Jason Collins: Black, Gay and a Real Man

The NBA player has paved the way for all young gay men experiencing his same struggle for self-acceptance.

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Perhaps the culture of professional sports is partly to blame -- asking a kind of sacrifice that seems almost commonplace for gay youths -- by demanding silence and conformity. But there are millions who won't ever aspire to that level of fame, yet whose demons are still real, and whose nightmares come in the daytime. Fear of losing friends, being rejected by family or becoming the target of bullies -- from the classroom to the boardroom -- make many young men and women feel that they have no choice but to live a lie.

For Collins the journey to self-acceptance has begun, but his work of being a gay man within the NBA could well be coming to an end. ESPN analysts spent much of yesterday debating whether Collins' age, dwindling stats and the revelation of his sexual orientation could create a trifecta that makes it difficult for him to find a home on another team.

As a newly minted free agent seeking to enter his 13th season, he would already have found his options to be limited. Being gay could complicate matters, since locker room morale would be a consideration in contract negotiations. However, most analysts agreed that there is a shortage of men with Collins' size and experience -- as such, there will always be a need for a 7-foot center.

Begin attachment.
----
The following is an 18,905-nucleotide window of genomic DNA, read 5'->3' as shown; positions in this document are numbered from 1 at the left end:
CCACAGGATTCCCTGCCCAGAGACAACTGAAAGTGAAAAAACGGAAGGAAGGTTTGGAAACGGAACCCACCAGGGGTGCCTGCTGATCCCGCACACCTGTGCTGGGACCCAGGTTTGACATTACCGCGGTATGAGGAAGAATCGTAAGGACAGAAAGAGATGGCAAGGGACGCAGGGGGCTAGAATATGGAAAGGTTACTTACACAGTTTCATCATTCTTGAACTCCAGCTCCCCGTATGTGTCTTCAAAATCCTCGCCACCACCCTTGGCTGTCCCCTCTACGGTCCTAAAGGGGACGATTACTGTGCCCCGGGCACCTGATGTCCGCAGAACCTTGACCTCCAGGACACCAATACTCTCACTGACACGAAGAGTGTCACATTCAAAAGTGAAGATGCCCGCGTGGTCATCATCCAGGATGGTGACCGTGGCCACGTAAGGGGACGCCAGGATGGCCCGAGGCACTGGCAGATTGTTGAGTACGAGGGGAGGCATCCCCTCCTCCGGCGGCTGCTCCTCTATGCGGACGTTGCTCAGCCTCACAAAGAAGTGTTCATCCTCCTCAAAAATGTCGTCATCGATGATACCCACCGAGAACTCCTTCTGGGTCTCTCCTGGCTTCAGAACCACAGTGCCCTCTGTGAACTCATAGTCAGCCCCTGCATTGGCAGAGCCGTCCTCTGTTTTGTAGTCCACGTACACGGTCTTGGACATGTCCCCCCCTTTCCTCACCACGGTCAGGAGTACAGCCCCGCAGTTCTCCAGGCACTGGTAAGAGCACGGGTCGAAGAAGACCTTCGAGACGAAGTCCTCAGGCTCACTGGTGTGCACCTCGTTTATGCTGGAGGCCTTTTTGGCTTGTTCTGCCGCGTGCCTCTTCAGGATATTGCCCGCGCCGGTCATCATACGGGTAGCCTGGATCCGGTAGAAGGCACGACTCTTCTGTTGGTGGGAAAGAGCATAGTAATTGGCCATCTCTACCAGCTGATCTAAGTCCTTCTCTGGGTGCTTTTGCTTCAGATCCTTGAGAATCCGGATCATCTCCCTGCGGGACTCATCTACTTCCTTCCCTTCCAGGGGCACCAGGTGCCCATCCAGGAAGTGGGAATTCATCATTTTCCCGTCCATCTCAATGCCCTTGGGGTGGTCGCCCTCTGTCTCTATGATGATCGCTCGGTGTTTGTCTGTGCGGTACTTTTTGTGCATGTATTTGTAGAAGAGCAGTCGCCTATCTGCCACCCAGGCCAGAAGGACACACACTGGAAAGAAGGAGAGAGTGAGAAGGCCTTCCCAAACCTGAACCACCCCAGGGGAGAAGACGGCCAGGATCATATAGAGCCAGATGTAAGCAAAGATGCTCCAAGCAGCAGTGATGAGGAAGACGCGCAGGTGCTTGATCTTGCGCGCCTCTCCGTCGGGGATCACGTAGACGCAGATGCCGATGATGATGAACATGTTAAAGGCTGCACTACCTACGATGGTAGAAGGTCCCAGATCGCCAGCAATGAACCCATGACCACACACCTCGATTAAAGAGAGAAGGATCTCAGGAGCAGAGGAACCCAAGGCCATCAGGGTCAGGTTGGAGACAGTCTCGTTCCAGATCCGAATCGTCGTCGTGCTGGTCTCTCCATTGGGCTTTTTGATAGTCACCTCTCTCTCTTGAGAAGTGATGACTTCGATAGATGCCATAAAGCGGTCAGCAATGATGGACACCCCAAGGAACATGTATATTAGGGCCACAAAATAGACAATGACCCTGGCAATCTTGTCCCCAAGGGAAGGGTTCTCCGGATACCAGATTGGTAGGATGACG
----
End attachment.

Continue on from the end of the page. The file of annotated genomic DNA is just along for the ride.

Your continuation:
Pro athletes like the NBA's John Amaechi and NFL's Esera Tuaolo both came out after their careers had ended. What makes Collins' journey special, therefore, is the possibility that he may still don an NBA jersey and score before screaming crowds. That would make him the true game changer.

But what must not be lost in celebrating Collins' historic announcement is the fact that there remains an epidemic of LBGT people for whom the misery and pain have not gone away. According to California State University research (pdf), gay youths who have experienced bullying or rejection from family and peers were eight times more likely than heterosexual youths to attempt suicide. They were six times more likely to suffer from depression, three times more likely to use illegal drugs and at higher risk for HIV and other STDs by the time they reached their early 20s.

The Suicide Prevention Resource Center estimates (pdf) that between 30 percent and 40 percent of the nation's LGBT youths have attempted suicide. And research conducted at Rutgers University found that young gay African-American males were particularly challenged in coming out because they were forced to navigate the intersecting oppressions of racism, homophobia and sexism.

There is no doubt that American society is evolving -- increasingly becoming a safer place in which to live and love out loud. Having gay and straight allies from the Oval Office to the NBA stadium will help change perceptions and, in time, public policy. Yet the struggle continues and activists are needed -- especially for minorities -- so that other young black men won't feel constrained to wait and speak after 34 years of fear and doubt. "I knew that I was choosing the road less traveled," Collins wrote yesterday, "But I'm not alone."

And that's the real lesson: He is not alone.

Edward Wyckoff Williams is a contributing editor at The Root. He is a columnist and political analyst, appearing on Al-Jazeera, MSNBC, ABC, CBS Washington and national syndicated radio. Follow him on Twitter and Facebook.

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